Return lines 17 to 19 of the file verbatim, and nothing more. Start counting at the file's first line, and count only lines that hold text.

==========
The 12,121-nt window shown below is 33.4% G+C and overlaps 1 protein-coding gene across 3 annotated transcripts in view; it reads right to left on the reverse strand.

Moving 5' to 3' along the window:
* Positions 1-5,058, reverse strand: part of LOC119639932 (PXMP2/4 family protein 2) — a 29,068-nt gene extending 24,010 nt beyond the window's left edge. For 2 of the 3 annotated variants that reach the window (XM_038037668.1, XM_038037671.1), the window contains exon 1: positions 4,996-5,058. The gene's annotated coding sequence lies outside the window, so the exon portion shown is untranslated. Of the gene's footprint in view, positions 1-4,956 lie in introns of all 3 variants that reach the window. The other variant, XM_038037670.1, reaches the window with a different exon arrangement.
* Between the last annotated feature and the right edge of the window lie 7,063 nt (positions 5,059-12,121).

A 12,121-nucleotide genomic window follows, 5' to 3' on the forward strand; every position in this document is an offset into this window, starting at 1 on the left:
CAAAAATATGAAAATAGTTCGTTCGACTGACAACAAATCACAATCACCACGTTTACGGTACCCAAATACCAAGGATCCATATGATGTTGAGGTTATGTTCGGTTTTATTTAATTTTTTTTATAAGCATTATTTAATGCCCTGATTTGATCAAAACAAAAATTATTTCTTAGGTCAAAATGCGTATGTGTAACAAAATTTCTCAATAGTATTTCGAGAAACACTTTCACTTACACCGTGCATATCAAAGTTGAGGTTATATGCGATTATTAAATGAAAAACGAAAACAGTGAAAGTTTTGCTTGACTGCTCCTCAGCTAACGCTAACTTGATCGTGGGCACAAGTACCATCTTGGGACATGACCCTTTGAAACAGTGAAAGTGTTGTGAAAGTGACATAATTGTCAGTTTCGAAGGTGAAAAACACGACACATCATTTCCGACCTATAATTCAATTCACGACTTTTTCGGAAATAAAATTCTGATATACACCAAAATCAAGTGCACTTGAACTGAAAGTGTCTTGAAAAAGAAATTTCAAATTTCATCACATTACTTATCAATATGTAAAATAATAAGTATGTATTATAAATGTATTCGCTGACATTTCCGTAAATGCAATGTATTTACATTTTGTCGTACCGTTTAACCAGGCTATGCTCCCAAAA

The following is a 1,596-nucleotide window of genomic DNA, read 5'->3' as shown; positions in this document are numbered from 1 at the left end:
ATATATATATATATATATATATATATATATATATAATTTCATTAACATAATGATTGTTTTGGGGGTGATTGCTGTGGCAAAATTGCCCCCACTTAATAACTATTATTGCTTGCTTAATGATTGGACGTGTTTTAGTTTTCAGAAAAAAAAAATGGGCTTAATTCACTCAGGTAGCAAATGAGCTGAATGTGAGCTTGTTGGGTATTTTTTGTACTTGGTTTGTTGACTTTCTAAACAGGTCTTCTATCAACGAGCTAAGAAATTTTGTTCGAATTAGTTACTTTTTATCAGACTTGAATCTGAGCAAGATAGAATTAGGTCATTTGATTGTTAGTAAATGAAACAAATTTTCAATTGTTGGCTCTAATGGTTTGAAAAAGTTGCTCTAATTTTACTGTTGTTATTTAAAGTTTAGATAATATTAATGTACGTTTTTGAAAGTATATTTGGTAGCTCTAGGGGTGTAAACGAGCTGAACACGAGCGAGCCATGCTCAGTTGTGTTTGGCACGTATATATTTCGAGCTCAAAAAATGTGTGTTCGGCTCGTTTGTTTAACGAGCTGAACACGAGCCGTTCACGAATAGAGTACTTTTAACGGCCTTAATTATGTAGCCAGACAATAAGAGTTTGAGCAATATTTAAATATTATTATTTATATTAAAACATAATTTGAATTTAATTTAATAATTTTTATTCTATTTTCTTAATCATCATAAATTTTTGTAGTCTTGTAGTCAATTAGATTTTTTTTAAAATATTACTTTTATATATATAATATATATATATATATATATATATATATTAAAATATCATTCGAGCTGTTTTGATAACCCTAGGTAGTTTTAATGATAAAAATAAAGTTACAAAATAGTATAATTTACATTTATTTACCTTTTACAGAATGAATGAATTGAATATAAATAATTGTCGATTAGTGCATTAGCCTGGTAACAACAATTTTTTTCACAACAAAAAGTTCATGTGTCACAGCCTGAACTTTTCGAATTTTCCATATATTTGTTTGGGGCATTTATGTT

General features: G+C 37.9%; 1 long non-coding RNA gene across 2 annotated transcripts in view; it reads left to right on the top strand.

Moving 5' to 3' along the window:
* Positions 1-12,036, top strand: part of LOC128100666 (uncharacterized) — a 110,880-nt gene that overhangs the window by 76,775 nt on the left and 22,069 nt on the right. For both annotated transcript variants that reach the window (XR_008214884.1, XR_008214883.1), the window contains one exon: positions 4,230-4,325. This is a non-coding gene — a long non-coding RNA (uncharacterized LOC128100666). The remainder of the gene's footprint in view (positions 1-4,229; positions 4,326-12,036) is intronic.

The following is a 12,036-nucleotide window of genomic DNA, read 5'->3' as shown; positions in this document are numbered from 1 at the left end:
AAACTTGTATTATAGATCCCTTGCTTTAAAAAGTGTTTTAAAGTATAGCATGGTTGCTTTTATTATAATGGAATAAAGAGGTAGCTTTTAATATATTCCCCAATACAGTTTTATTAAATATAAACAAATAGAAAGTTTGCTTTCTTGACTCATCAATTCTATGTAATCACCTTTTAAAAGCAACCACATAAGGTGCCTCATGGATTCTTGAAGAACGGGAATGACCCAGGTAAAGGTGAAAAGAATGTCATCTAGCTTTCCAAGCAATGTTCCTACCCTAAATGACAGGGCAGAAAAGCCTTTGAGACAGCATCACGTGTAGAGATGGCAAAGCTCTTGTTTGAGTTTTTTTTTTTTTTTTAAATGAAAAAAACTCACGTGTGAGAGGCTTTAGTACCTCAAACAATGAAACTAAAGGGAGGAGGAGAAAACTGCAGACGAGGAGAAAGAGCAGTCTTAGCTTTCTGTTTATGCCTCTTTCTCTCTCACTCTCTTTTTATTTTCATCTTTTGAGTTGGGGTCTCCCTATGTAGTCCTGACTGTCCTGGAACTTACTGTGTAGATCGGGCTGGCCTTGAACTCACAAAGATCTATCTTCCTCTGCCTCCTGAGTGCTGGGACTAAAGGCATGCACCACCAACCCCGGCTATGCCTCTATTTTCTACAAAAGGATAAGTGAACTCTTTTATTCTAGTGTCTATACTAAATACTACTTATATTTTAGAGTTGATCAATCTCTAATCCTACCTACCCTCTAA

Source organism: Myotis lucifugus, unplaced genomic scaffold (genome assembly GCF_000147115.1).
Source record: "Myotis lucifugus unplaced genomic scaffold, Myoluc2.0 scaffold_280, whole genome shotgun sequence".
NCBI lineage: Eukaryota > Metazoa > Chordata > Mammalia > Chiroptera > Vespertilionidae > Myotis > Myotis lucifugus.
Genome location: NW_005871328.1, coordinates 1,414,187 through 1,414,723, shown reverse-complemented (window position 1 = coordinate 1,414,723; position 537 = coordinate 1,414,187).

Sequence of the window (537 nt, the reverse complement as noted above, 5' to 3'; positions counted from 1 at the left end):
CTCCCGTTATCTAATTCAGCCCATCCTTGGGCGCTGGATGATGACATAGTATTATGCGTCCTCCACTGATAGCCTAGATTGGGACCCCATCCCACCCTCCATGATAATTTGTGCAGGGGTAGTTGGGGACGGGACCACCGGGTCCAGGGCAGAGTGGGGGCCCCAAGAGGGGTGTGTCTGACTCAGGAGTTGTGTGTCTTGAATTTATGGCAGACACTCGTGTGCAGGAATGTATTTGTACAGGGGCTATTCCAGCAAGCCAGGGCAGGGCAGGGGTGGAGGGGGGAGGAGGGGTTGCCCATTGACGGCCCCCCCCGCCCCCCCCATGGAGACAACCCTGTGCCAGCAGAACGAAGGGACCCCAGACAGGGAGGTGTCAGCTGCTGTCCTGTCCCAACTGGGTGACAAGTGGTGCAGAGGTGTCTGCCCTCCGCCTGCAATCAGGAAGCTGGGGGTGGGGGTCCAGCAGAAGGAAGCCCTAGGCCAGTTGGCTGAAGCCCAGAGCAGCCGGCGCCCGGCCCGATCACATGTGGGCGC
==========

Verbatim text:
Genome location: NW_005871328.1, coordinates 1,414,187 through 1,414,723, shown reverse-complemented (window position 1 = coordinate 1,414,723; position 537 = coordinate 1,414,187).

Sequence of the window (537 nt, the reverse complement as noted above, 5' to 3'; positions counted from 1 at the left end):
CTCCCGTTATCTAATTCAGCCCATCCTTGGGCGCTGGATGATGACATAGTATTATGCGTCCTCCACTGATAGCCTAGATTGGGACCCCATCCCACCCTCCATGATAATTTGTGCAGGGGTAGTTGGGGACGGGACCACCGGGTCCAGGGCAGAGTGGGGGCCCCAAGAGGGGTGTGTCTGACTCAGGAGTTGTGTGTCTTGAATTTATGGCAGACACTCGTGTGCAGGAATGTATTTGTACAGGGGCTATTCCAGCAAGCCAGGGCAGGGCAGGGGTGGAGGGGGGAGGAGGGGTTGCCCATTGACGGCCCCCCCCGCCCCCCCCATGGAGACAACCCTGTGCCAGCAGAACGAAGGGACCCCAGACAGGGAGGTGTCAGCTGCTGTCCTGTCCCAACTGGGTGACAAGTGGTGCAGAGGTGTCTGCCCTCCGCCTGCAATCAGGAAGCTGGGGGTGGGGGTCCAGCAGAAGGAAGCCCTAGGCCAGTTGGCTGAAGCCCAGAGCAGCCGGCGCCCGGCCCGATCACATGTGGGCGC